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Tron disc fights come to life in Project Arena – CCP’s post-Valkyrie VR contenders

Your opponent isn’t really there. Strapped to VR glasses, standing in another room, perhaps living on another continent, they cannot be. But in the arena, “really” feels like a pedantic distinction. Adapted to Oculus Touch controllers and Kinect-style body tracking, your rival is physically present in most cases that are important to your brain. You visibly shift your weight from one foot to the other, examine the orange energy shield attached to your forearm, slowly raise the middle finger of one hand and gesticulate towards you.

It’s just getting started, but these are the best VR games on PC as it stands.

Formalities done, the missiles begin to fly. First you learn to block with your shield – and then to fling. It’s Tron Rules: with a swing of your arm, the disc is sent down the long corridor towards your enemy, bouncing off the back wall before returning to your wrist.

The problem is, if your shield whizzes through the air, you will be defenseless. Here’s how you learn to dodge by dodging your opponent’s plate as they rush by. And then a strange phenomenon occurs.

“You start to take an attitude,” says Adam Kraver, the CCP programmer. “You start posing.”

Once you’ve uprooted yourself, start playing with body language – repulsive feints and whatever you have to twitch. The competition in the Project Arena becomes a performance.

The VR Labs team behind Arena is what’s left of CCP Atlanta – the studio that once hoped to succeed Eve Online with World of Darkness. When the vampire MMO was canceled, a small crew stayed to experiment with full-body VR. Project Arena is the result.

The game was first shown nascent at Eve Fanfest 2015 and always had Kinect tracking (it was later removed from setup) – but players originally threw their discs in prescribed ways.

“The body portrayal was absolutely fantastic and seeing the people around you was amazing,” recalls Kraver. “But the Kinect wasn’t that good at tracking an accurate throw.”

The look of Oculus’ new touch controllers, which look silly but feel natural enough in the hand, allows Project Arena a more detailed, physics-based throwing system. It takes a bit of gentle aiming – enough that it doesn’t take “years of practice” to hit your opponent – but accuracy is key, and Arena now feels just like a traditional sport, like a video game.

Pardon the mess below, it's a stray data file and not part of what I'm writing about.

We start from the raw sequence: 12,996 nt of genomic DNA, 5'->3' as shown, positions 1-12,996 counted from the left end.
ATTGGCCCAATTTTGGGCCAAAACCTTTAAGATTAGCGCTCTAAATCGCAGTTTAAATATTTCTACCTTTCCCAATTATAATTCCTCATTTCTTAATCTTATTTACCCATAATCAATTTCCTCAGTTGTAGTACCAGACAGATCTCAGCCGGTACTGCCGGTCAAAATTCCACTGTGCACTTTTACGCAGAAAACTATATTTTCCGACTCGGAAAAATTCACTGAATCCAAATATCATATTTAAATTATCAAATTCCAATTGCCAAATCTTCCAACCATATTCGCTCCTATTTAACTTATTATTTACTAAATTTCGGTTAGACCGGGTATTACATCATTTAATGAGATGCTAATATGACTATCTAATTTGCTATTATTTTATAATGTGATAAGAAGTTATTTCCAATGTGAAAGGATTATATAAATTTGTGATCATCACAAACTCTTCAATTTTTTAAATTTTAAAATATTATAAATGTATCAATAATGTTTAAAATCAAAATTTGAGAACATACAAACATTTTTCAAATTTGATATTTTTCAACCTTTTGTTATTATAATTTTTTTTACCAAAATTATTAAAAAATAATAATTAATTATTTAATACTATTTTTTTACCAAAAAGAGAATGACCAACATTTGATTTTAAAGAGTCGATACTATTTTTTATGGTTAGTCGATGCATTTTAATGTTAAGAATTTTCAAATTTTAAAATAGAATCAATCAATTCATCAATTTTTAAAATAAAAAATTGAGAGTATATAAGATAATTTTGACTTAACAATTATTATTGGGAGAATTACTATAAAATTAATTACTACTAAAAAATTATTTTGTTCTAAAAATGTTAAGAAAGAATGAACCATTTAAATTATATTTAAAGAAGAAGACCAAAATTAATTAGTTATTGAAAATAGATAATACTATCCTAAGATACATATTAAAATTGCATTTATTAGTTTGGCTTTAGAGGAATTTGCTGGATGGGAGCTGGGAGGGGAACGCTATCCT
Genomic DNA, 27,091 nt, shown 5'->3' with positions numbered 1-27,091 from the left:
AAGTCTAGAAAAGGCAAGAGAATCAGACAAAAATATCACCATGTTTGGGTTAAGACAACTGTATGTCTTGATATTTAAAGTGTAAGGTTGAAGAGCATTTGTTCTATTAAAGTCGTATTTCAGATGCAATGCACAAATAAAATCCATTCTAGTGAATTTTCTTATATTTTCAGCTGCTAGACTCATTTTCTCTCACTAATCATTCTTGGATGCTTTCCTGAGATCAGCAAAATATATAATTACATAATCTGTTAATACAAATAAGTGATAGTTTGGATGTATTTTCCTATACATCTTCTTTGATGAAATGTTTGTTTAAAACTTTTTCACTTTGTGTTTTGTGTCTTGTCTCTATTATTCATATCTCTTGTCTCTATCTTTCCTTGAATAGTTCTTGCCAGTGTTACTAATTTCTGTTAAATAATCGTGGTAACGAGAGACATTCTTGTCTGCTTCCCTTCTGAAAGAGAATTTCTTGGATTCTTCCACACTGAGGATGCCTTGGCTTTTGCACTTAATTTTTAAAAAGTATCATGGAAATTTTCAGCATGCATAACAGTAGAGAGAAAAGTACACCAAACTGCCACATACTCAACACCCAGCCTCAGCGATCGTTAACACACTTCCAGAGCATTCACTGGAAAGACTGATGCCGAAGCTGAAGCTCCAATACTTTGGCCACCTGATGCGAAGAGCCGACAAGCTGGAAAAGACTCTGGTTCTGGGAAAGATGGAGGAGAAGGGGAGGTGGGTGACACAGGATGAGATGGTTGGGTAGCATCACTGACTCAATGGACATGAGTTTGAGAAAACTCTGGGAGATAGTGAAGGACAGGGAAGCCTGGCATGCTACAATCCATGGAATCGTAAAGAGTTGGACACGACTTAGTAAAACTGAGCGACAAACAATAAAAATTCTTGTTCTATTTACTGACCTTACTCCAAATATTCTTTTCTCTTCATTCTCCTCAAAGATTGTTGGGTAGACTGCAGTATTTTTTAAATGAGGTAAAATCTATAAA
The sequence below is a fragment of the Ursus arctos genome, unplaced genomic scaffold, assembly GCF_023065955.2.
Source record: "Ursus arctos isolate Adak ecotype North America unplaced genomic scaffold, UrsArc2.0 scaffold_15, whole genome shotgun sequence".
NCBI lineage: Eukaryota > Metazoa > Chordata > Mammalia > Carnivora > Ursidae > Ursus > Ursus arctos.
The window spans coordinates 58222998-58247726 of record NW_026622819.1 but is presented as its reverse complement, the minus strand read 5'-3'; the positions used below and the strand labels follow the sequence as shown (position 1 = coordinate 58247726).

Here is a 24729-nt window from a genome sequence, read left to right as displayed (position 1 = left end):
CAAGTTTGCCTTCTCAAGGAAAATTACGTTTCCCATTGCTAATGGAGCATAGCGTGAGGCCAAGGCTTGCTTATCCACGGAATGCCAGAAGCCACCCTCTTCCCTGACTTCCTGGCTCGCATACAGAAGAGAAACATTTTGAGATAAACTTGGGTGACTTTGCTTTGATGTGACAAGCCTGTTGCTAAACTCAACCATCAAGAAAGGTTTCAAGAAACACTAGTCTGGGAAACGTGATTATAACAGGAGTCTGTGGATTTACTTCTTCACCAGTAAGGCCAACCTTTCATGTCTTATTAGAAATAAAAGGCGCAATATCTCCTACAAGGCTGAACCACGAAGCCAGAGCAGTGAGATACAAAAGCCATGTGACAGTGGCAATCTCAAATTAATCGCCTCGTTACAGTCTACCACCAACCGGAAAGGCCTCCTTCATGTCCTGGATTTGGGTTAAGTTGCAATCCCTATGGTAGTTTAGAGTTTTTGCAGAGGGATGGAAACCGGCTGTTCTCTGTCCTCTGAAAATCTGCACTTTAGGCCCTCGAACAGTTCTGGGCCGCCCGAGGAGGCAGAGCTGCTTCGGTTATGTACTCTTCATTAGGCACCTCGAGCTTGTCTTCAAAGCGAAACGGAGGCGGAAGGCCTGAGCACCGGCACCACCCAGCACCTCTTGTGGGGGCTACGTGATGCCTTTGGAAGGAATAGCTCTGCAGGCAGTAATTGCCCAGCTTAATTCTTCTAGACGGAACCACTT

Every good performance deserves an audience, and with that in mind, CCP has been working on a spectator mode. Players begin the Project Arena demo with a view of the action as if the court were in the middle of a stadium.

“We want several people in this room on the field to watch a live game,” explains Kraver. “The spectator aspect is very important to us because we want it to be a sport.”

Spectator sport, as CCP sees it, is a form of emerging drama. It consists of moments – for example, a player distracting a disc and chasing after it, making their opponent desperately grab the incoming shield. It also encourages the offensive body language we were so fond of – or “expressiveness,” as Kraver calls it.

“It turns out that when you put someone in a costume and put them on stage, they act,” he laughs. “Everyone messes up and you want that. You want that thing where it’s like, ‘This is a real person.’ “

That tangible, human connection is a powerful thing. Project Arena players faced each other at this year’s Fanfest – but the game might as well bring players who are physically separated countries together and reunite distant friends for sci-fi sports sessions.

Project arena

“The idea of ​​doing it over long distances is incredibly convincing,” agrees Kraver. “I think one reason we haven’t seen much of this stuff is that it’s not an easy task. It requires an enormous amount of equipment and the right people. “

On top of that: While the game is undoubtedly better off due to its technical upgrade, it currently requires three bits of expensive kits to run. Is Project Arena a real commercial prospect?

“CCP firmly believes in the future of VR,” says Kraver. “We know it will go so far beyond that [the currently available hardware] – that’s just the beginning dribs and dreary. We are a very small team, we don’t have a ridiculous budget, [but] We are able to iterate very quickly, to get things out and show their potential. “

Kraver draws a parallel between Project Arena and Eve VR – the budding space dogfighter unveiled a fan festival that became Valkyrie, the proud launch title of Oculus Rift.

“They called the Fanfest folks the Valkyrie midwives, and that’s one of the reasons we’re here,” he explains. “This is an opportunity to validate the idea and that we are on the right track. That will help determine if this is a worthwhile investment. I personally think it’s a no-brainer [but] There are smarter people than me who make these decisions. “

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